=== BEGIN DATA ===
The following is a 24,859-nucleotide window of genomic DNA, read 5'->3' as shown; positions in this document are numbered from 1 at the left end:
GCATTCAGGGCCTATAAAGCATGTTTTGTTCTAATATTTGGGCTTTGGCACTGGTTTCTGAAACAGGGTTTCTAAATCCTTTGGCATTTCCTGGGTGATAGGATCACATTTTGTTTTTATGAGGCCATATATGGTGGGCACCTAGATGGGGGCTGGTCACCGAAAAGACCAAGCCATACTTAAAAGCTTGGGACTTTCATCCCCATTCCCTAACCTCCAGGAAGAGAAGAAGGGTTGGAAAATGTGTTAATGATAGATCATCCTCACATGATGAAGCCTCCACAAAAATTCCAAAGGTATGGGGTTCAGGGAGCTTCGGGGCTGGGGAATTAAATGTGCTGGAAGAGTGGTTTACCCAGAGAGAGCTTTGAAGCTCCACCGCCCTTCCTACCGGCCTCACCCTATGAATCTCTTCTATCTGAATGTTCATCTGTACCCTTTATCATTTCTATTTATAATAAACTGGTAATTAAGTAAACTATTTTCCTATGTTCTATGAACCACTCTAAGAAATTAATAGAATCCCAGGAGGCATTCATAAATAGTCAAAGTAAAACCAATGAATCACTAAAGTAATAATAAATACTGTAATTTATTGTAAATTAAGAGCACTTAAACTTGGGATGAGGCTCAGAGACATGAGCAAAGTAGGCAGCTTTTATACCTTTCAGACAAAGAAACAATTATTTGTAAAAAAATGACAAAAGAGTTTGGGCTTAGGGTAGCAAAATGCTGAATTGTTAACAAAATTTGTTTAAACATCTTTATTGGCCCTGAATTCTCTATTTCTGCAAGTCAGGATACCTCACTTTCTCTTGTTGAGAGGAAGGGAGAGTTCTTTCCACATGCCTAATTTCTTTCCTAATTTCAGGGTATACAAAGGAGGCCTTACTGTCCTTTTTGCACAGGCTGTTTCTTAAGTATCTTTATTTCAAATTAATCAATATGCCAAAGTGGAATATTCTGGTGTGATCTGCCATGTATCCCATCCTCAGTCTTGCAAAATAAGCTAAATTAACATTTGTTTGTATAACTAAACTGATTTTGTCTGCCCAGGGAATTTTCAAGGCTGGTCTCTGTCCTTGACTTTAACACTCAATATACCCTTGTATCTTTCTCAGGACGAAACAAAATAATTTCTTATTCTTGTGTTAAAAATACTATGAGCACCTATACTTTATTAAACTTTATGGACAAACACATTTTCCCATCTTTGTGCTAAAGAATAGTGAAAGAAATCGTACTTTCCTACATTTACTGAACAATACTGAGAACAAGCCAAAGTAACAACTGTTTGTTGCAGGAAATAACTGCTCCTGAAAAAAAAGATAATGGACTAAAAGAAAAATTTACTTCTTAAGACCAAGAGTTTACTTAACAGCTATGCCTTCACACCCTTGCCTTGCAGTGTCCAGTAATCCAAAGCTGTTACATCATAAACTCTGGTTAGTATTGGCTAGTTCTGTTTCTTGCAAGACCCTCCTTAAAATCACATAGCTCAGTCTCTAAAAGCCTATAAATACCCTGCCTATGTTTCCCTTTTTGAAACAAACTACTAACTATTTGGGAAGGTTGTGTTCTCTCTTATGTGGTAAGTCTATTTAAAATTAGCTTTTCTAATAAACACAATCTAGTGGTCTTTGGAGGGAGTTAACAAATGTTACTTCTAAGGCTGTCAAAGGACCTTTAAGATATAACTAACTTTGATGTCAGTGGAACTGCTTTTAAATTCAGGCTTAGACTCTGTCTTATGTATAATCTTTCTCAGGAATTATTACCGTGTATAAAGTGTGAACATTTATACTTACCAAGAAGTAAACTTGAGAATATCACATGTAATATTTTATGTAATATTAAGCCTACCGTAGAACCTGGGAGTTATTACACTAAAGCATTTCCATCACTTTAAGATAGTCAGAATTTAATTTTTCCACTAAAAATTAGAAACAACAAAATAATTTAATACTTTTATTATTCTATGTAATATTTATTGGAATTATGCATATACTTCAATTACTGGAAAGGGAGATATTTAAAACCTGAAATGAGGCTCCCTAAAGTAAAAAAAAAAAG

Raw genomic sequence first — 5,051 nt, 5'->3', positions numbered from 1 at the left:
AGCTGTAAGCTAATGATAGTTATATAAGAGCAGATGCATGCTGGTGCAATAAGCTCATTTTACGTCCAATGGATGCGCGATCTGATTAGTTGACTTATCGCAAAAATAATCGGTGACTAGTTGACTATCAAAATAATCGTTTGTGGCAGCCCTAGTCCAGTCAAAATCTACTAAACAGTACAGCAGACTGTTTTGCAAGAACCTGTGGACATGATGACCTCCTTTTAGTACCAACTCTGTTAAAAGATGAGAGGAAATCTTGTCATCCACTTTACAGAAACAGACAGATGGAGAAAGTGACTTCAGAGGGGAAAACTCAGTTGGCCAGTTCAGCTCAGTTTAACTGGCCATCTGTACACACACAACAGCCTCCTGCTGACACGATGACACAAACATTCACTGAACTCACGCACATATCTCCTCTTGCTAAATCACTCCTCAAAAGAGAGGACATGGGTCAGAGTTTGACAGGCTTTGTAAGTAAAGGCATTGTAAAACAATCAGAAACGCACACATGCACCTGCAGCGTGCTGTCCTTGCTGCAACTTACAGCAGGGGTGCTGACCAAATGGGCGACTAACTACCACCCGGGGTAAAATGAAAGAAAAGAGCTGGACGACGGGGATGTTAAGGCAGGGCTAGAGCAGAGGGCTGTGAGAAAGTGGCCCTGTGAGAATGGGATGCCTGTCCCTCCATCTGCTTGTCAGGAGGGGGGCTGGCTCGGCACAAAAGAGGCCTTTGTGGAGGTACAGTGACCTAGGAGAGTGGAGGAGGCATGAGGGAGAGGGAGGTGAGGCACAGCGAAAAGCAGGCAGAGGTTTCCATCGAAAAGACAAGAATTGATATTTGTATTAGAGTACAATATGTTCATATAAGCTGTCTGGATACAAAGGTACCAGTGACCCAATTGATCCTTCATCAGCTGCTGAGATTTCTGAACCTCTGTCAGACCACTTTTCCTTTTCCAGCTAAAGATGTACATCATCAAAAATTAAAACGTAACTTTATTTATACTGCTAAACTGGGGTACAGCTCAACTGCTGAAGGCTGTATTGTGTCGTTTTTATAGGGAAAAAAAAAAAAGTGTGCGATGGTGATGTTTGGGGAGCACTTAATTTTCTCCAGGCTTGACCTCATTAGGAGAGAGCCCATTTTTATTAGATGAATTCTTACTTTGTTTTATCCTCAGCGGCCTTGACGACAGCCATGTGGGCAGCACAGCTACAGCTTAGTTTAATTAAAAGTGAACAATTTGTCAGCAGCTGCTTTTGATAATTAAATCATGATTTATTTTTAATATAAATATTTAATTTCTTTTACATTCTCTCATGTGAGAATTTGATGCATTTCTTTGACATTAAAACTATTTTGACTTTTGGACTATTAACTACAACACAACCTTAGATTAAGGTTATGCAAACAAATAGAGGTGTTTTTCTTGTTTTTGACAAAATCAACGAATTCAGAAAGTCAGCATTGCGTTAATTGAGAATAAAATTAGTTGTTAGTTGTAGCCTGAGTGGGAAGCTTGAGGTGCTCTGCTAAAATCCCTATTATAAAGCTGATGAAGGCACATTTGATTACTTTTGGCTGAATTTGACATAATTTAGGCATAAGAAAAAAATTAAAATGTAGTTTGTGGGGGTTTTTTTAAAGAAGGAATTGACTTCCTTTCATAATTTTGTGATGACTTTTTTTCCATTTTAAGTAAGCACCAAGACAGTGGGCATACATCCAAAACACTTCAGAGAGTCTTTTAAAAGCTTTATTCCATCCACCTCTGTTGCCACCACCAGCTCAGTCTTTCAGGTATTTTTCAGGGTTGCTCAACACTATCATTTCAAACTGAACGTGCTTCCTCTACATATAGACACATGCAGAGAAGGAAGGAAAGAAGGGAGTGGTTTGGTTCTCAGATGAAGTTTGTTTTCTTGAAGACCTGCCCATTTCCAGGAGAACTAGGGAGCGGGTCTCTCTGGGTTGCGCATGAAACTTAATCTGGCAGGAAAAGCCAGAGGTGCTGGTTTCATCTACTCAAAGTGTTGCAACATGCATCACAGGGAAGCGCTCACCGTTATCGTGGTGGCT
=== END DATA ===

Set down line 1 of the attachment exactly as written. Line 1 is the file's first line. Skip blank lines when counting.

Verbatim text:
The following is a 24,859-nucleotide window of genomic DNA, read 5'->3' as shown; positions in this document are numbered from 1 at the left end: